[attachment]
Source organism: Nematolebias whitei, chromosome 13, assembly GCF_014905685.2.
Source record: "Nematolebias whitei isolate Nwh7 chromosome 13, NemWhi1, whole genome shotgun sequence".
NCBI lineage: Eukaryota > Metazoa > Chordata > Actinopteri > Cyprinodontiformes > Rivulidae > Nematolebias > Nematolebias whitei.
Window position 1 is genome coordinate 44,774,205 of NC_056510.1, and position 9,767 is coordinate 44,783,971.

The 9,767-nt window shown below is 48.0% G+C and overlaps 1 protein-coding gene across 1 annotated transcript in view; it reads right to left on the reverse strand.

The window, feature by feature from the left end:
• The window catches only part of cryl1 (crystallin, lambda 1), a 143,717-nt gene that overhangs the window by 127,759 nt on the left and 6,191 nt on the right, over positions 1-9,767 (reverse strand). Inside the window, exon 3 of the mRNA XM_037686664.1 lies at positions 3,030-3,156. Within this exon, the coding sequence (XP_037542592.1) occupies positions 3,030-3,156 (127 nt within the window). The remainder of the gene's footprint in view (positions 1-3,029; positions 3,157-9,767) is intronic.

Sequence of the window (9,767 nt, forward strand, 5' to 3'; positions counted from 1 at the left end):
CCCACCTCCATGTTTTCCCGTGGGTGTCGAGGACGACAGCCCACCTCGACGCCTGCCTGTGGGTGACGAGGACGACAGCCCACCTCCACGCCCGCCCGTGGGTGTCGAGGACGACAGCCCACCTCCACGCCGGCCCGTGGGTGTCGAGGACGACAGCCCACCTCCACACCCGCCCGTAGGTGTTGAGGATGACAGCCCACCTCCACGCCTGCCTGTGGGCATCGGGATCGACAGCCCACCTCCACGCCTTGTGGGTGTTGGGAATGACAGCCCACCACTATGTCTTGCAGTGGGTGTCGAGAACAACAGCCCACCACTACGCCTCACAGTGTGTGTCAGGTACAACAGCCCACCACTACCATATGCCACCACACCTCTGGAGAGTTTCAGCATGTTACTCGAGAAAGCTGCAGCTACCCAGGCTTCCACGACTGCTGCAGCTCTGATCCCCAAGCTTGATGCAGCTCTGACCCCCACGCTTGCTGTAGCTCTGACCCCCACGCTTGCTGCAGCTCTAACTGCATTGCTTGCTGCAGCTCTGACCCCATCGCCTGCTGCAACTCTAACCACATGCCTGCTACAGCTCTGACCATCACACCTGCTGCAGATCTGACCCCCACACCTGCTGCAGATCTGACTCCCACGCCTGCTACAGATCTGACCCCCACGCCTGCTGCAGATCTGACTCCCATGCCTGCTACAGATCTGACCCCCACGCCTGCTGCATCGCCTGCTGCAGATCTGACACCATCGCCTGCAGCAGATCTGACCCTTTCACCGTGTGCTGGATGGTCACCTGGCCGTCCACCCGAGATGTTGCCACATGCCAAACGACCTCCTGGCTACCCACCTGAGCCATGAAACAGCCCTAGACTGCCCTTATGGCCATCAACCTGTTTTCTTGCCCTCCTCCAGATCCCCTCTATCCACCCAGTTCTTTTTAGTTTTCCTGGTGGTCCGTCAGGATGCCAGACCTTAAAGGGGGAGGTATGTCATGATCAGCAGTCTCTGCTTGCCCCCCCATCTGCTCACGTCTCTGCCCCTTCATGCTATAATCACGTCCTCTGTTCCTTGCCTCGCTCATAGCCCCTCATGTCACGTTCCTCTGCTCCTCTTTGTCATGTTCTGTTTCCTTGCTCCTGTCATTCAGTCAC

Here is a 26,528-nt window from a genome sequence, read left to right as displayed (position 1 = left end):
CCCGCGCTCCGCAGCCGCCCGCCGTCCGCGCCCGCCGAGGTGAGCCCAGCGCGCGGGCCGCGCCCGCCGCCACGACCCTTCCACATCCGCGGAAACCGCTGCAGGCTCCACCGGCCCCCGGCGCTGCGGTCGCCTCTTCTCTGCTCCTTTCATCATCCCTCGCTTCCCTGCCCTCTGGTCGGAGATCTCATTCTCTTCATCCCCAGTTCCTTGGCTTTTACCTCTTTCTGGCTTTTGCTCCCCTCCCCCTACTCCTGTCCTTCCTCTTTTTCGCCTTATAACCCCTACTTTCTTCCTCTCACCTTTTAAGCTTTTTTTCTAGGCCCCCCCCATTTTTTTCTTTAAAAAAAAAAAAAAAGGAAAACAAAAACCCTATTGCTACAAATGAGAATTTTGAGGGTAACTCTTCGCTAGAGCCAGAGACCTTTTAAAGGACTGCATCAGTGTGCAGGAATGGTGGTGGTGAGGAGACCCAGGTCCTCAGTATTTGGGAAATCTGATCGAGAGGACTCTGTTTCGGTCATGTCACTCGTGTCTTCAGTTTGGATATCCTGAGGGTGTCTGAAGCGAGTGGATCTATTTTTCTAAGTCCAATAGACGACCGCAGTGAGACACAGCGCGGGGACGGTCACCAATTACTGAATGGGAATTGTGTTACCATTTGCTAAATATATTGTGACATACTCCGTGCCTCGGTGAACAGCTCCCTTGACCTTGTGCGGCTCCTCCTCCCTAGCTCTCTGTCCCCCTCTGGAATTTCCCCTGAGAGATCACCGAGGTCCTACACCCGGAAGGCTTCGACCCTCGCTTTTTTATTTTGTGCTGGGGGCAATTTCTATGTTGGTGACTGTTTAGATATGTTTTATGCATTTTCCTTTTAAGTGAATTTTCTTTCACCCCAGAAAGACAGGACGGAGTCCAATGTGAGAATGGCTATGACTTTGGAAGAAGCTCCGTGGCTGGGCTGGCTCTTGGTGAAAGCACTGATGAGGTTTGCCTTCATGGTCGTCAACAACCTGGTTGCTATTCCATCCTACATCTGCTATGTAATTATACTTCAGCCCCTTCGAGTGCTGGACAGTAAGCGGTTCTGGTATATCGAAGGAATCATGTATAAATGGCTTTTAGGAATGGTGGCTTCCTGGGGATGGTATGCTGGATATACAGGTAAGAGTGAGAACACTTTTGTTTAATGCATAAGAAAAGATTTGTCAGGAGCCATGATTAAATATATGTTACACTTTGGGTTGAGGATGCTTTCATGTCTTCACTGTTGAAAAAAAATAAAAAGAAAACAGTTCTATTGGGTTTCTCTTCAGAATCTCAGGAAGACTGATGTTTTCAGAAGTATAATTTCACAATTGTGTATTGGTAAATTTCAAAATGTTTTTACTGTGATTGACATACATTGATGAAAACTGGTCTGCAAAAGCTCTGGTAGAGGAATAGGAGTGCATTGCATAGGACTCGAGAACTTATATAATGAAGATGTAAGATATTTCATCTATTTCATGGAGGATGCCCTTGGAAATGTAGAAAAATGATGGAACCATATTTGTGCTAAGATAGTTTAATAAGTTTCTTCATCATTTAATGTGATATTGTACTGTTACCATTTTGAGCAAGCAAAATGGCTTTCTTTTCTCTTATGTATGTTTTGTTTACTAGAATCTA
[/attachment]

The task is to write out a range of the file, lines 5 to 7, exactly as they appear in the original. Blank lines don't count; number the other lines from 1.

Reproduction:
The 9,767-nt window shown below is 48.0% G+C and overlaps 1 protein-coding gene across 1 annotated transcript in view; it reads right to left on the reverse strand.

The window, feature by feature from the left end:
• The window catches only part of cryl1 (crystallin, lambda 1), a 143,717-nt gene that overhangs the window by 127,759 nt on the left and 6,191 nt on the right, over positions 1-9,767 (reverse strand). Inside the window, exon 3 of the mRNA XM_037686664.1 lies at positions 3,030-3,156. Within this exon, the coding sequence (XP_037542592.1) occupies positions 3,030-3,156 (127 nt within the window). The remainder of the gene's footprint in view (positions 1-3,029; positions 3,157-9,767) is intronic.